It often occurred that an artist who did not live in London would arrive for the night of the concert only, leaving London the next day. This meant that he would not arrive at Edith Grove until after the concert and its tedious artist’s-room salutations and compliments were terminated (though I never knew one who did not like them) anywhere between ten-thirty and midnight, and would not leave until it was time to catch the boat-train in the morning. He would find perhaps a movement from a Brahms violin sonata, a Beethoven trio for flute, violin, piano, a Chopin mazurka or German song cycle already in full swing and would creep into a chair or on a cushion until it was over. Then, usually hungry and a little tired from the strain of a concert, we would carry him off upstairs for food and drink. After which the really serious work of the evening would begin and continue until the skylight in the roof above us would turn from black to black-blue to blue-grey to yellow-grey and at last show clear blue sky beyond yellow sunlight, seen through blue-yellow-grey layers of smoke from burning wood, burning tobacco and burning candles. It would be six o’clock — seven o’clock — eight o’clock in the morning before we would make another visit to the dining-room, where the miracle maids after eight hours’ sleep had somehow managed to clear away the debris of Chester’s pink food and lonely parts of deserted fowl and make room for fresh coffee, scrambled eggs in an enormous chafing dish, raspberries and strawberries in big bowls. Oh! those English berries! We would breakfast, and break day by going to bed.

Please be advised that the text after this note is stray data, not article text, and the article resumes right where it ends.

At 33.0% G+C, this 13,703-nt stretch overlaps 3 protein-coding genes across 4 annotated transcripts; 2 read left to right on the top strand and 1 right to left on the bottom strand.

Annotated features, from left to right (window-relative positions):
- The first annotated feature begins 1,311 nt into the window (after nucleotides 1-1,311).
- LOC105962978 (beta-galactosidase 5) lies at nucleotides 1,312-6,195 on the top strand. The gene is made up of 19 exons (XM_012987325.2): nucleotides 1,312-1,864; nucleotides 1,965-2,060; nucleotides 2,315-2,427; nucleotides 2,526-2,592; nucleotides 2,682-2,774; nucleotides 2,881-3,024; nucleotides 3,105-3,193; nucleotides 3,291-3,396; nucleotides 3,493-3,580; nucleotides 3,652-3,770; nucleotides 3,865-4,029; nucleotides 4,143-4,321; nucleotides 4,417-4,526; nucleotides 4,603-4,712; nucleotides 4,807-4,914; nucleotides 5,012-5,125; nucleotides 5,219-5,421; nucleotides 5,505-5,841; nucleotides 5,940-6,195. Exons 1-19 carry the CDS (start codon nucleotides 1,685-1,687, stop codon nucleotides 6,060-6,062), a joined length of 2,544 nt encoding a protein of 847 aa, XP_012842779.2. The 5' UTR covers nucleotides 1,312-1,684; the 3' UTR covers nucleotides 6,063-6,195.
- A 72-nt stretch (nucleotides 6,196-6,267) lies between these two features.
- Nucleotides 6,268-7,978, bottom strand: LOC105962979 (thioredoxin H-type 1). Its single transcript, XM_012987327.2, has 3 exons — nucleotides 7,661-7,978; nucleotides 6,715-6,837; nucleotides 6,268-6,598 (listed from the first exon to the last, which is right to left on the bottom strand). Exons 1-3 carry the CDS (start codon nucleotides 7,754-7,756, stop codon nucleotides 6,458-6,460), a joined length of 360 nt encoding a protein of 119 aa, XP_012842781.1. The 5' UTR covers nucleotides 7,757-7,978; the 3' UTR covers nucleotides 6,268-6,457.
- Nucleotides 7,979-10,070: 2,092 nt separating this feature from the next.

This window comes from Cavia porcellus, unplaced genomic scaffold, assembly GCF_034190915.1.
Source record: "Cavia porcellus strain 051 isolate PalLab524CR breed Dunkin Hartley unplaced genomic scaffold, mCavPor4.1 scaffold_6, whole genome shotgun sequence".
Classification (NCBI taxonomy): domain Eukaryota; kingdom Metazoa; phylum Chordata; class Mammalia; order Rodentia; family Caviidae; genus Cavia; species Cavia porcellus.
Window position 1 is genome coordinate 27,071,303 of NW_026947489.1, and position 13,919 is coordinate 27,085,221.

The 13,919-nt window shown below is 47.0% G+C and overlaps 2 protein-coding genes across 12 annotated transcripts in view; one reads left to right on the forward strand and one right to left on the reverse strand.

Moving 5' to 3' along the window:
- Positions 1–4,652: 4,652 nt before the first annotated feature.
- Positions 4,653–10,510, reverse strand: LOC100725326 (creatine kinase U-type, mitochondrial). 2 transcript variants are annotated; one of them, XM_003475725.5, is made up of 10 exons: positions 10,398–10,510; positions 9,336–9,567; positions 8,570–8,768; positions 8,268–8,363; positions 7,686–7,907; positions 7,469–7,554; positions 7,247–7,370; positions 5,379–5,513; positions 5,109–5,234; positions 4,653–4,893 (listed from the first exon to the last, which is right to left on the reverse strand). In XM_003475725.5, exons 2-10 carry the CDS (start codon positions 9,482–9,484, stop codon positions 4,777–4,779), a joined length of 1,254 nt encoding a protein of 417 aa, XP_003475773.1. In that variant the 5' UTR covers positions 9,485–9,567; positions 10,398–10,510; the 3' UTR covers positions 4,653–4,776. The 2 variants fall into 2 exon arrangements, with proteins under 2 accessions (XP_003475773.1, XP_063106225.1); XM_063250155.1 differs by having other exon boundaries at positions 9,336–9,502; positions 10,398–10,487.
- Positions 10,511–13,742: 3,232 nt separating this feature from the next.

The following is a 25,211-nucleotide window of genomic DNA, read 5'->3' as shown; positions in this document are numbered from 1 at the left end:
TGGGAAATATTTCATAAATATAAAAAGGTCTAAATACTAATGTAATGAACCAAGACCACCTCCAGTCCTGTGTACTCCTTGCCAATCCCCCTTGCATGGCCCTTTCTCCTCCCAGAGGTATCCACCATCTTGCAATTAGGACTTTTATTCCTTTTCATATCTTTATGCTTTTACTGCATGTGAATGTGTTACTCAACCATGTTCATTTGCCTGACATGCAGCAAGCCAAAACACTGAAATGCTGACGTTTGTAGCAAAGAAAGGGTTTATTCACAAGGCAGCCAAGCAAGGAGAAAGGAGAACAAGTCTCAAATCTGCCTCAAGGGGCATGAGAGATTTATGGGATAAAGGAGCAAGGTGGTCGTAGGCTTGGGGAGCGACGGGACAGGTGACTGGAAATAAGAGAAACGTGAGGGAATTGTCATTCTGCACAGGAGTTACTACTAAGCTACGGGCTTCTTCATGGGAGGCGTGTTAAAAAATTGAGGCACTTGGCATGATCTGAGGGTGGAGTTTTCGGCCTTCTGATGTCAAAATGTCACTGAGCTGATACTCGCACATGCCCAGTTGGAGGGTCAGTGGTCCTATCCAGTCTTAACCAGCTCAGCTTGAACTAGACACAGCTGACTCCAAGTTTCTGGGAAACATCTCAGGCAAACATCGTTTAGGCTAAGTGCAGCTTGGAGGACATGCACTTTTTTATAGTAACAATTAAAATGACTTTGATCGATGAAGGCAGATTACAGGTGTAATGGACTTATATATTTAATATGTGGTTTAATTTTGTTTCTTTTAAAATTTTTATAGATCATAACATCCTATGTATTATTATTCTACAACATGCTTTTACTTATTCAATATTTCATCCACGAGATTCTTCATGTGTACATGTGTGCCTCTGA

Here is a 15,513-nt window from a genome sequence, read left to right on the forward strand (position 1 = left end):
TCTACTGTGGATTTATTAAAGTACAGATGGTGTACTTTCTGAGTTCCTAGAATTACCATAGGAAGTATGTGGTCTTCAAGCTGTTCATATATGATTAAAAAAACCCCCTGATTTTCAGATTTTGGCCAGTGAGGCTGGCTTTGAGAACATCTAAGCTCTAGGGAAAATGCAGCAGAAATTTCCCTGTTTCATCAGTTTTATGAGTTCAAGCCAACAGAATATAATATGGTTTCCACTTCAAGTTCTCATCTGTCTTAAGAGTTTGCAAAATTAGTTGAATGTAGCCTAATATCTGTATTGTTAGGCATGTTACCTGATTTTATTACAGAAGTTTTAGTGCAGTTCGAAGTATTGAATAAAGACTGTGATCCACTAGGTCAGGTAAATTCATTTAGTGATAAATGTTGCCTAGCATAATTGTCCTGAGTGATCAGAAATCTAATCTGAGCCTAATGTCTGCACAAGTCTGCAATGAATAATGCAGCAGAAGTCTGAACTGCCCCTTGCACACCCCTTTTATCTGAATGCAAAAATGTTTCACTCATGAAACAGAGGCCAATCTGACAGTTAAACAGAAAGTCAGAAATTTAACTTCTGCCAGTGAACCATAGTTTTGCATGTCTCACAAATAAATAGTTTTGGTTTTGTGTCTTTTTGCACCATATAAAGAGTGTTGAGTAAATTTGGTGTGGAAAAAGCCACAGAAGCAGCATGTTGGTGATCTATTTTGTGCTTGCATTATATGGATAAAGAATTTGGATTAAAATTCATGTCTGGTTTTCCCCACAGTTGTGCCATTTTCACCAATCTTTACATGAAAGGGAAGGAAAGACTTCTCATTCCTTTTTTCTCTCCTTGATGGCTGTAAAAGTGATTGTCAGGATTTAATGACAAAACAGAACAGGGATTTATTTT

Their neighbors were less enthusiastic about the Draper’s musical soirées. The folks behind them once staged a protest one evening, going from window to window, “blowing policemen’s whistles, shooting off torpedoes, and filling the night air with hootings and rattles.” In response, Rubenstein and John Warner merely attacked the Bach prelude and fugue with even greater enthusiasm. “Bach is stirring enough played by two hands: by four, it is not conducive to sleep,” Muriel notes.